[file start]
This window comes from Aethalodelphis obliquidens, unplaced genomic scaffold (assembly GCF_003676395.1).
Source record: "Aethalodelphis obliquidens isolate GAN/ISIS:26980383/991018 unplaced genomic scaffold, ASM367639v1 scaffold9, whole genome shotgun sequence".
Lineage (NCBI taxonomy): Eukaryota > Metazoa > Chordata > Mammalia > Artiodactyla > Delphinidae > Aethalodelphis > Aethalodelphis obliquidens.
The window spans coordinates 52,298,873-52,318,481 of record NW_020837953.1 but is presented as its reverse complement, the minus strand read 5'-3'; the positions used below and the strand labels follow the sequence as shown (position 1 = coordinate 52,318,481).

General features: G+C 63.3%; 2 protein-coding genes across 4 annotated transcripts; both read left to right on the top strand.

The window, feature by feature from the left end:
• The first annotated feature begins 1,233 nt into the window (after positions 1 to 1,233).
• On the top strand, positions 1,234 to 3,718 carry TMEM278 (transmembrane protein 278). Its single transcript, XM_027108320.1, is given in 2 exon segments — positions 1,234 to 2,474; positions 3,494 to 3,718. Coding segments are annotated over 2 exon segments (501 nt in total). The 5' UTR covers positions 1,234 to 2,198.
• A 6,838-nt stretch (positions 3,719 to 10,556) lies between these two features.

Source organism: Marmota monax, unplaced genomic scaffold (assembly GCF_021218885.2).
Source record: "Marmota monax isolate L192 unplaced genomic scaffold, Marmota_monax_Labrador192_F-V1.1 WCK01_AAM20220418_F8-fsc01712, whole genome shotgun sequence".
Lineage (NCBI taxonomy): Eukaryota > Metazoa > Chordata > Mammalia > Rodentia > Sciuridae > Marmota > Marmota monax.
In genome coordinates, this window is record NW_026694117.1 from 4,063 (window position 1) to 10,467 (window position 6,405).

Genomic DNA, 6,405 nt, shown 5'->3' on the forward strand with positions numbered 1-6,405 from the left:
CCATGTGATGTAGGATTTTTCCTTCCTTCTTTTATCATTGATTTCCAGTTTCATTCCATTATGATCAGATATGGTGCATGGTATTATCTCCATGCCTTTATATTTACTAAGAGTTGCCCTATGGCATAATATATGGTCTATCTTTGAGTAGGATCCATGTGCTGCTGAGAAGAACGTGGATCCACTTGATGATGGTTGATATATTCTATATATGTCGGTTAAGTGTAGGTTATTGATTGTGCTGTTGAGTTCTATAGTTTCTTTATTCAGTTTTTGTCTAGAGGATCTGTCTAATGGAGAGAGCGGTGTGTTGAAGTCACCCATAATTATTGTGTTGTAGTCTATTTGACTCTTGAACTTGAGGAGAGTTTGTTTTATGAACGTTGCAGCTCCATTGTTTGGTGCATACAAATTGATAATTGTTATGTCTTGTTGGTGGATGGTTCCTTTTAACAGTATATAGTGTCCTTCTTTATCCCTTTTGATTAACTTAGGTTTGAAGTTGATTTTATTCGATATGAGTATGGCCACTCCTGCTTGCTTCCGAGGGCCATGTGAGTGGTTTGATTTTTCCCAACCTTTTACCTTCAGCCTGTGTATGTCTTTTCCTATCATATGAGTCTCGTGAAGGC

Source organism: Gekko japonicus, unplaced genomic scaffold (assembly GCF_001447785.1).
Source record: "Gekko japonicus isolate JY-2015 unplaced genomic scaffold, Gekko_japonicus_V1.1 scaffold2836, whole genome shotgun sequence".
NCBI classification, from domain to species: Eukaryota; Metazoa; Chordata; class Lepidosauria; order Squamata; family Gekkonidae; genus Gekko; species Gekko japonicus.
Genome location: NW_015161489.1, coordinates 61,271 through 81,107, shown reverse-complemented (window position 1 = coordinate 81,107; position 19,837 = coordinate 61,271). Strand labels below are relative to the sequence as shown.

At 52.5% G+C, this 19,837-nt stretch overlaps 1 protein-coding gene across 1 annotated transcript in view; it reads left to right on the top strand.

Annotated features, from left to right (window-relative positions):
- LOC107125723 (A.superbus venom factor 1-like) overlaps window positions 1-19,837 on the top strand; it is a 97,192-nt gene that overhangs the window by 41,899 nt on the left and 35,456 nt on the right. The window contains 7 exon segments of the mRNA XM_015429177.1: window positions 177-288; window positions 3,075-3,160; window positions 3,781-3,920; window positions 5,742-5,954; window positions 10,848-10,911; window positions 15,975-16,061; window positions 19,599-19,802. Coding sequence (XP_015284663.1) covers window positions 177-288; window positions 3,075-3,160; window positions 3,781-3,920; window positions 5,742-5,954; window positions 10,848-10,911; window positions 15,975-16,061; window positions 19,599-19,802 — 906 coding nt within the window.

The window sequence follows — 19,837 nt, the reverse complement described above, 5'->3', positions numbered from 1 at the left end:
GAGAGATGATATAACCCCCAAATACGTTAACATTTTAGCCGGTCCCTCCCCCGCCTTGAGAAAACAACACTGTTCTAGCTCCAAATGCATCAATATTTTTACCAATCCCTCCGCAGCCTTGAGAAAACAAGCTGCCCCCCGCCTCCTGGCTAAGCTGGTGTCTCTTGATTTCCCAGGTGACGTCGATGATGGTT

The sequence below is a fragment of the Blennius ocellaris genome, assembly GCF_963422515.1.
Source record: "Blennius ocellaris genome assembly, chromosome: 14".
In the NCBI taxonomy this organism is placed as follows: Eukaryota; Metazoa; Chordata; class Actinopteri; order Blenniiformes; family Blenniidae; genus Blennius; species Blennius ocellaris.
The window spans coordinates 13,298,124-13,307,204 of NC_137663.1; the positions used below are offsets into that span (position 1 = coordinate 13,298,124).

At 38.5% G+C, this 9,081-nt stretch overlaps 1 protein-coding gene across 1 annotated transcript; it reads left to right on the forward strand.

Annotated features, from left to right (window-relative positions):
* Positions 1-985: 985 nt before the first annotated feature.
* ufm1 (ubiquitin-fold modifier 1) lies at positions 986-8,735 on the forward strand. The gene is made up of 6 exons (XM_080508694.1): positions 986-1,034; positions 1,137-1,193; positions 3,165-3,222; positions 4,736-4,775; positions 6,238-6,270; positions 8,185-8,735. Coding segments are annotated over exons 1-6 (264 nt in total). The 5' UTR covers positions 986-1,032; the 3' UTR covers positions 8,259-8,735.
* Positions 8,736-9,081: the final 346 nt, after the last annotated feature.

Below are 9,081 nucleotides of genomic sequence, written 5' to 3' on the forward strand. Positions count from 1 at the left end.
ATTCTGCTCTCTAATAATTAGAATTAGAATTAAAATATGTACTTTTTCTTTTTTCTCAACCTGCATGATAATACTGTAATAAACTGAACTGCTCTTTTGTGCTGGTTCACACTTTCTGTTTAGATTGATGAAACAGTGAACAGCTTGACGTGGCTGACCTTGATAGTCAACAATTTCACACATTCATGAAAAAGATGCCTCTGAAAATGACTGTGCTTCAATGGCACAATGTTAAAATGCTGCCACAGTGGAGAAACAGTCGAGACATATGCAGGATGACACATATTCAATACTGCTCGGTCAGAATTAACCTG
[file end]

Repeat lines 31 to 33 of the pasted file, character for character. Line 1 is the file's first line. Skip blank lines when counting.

* Positions 1-985: 985 nt before the first annotated feature.
* ufm1 (ubiquitin-fold modifier 1) lies at positions 986-8,735 on the forward strand. The gene is made up of 6 exons (XM_080508694.1): positions 986-1,034; positions 1,137-1,193; positions 3,165-3,222; positions 4,736-4,775; positions 6,238-6,270; positions 8,185-8,735. Coding segments are annotated over exons 1-6 (264 nt in total). The 5' UTR covers positions 986-1,032; the 3' UTR covers positions 8,259-8,735.
* Positions 8,736-9,081: the final 346 nt, after the last annotated feature.